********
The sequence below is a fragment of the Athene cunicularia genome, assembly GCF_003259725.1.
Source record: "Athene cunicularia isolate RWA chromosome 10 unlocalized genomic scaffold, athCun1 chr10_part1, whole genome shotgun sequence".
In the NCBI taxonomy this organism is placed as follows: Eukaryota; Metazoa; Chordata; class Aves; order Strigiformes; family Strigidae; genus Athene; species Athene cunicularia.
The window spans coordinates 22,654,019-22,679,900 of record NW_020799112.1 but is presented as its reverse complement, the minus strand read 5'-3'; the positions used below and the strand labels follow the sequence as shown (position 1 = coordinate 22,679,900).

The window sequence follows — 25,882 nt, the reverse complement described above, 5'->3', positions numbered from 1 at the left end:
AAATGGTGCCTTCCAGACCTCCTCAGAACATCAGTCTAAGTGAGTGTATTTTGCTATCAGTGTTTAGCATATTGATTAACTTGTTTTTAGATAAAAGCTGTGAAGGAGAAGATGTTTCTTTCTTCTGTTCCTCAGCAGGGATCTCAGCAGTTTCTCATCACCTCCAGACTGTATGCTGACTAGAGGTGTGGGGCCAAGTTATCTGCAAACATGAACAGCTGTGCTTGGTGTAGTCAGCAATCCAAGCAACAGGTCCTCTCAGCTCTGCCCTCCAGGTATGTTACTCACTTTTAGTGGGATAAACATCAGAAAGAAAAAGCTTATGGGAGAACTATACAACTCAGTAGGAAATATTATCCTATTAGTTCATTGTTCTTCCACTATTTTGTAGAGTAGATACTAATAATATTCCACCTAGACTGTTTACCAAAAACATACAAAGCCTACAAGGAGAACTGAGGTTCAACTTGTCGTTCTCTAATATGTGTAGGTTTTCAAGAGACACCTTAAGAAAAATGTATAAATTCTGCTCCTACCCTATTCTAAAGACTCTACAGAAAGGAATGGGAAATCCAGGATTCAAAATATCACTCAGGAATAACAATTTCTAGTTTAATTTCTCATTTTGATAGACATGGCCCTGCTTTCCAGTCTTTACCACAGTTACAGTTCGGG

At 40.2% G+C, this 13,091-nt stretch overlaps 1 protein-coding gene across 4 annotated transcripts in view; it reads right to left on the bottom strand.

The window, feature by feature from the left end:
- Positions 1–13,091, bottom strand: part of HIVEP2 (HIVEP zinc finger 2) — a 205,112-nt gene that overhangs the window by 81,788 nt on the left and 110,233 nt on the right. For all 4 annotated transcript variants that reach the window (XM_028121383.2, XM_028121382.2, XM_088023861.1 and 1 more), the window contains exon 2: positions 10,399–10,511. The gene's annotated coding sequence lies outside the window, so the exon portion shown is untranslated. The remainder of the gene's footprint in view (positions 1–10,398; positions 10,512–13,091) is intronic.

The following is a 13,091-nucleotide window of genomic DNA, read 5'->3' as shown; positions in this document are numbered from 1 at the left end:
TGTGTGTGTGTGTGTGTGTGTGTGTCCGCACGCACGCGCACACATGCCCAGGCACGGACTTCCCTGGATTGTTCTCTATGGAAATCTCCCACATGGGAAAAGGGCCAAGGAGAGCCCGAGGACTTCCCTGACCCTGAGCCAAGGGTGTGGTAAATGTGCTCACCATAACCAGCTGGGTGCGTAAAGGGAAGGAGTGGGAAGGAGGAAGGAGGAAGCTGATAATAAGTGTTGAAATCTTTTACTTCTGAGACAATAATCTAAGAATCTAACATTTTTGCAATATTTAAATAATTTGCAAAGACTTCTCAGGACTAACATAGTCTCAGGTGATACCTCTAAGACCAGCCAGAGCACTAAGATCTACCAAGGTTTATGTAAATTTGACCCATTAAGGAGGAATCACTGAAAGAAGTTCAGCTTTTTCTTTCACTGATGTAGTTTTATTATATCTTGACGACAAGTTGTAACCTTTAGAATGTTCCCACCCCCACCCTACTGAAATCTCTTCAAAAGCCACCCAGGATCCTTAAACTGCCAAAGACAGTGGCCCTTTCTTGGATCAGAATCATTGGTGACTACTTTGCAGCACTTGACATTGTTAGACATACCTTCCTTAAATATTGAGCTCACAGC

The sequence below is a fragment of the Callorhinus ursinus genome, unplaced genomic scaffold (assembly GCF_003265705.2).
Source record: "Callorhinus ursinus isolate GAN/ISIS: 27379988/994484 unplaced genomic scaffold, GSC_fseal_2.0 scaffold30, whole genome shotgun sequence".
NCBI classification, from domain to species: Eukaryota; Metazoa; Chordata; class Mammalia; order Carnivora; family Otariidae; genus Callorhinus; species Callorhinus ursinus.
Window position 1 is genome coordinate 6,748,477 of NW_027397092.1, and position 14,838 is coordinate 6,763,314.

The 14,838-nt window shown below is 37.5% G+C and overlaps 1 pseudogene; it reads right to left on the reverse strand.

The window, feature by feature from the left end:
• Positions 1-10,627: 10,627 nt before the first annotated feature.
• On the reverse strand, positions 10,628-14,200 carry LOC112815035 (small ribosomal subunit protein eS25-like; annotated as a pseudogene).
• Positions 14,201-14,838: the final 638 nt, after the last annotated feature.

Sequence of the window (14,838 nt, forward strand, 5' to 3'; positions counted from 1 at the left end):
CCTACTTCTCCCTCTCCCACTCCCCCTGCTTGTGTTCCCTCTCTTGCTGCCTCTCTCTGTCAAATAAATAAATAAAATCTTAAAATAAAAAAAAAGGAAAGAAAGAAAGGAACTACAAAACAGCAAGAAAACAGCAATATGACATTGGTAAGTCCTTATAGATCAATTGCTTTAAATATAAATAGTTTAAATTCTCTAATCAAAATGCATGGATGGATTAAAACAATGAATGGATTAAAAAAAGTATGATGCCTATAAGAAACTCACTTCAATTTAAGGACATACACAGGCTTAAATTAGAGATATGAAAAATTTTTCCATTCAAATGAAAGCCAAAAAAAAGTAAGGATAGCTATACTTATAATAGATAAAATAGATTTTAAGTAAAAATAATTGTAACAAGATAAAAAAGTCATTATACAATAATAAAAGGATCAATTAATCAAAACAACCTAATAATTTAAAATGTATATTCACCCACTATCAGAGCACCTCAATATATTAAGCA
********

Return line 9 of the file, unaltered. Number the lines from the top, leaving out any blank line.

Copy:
- Positions 1–13,091, bottom strand: part of HIVEP2 (HIVEP zinc finger 2) — a 205,112-nt gene that overhangs the window by 81,788 nt on the left and 110,233 nt on the right. For all 4 annotated transcript variants that reach the window (XM_028121383.2, XM_028121382.2, XM_088023861.1 and 1 more), the window contains exon 2: positions 10,399–10,511. The gene's annotated coding sequence lies outside the window, so the exon portion shown is untranslated. The remainder of the gene's footprint in view (positions 1–10,398; positions 10,512–13,091) is intronic.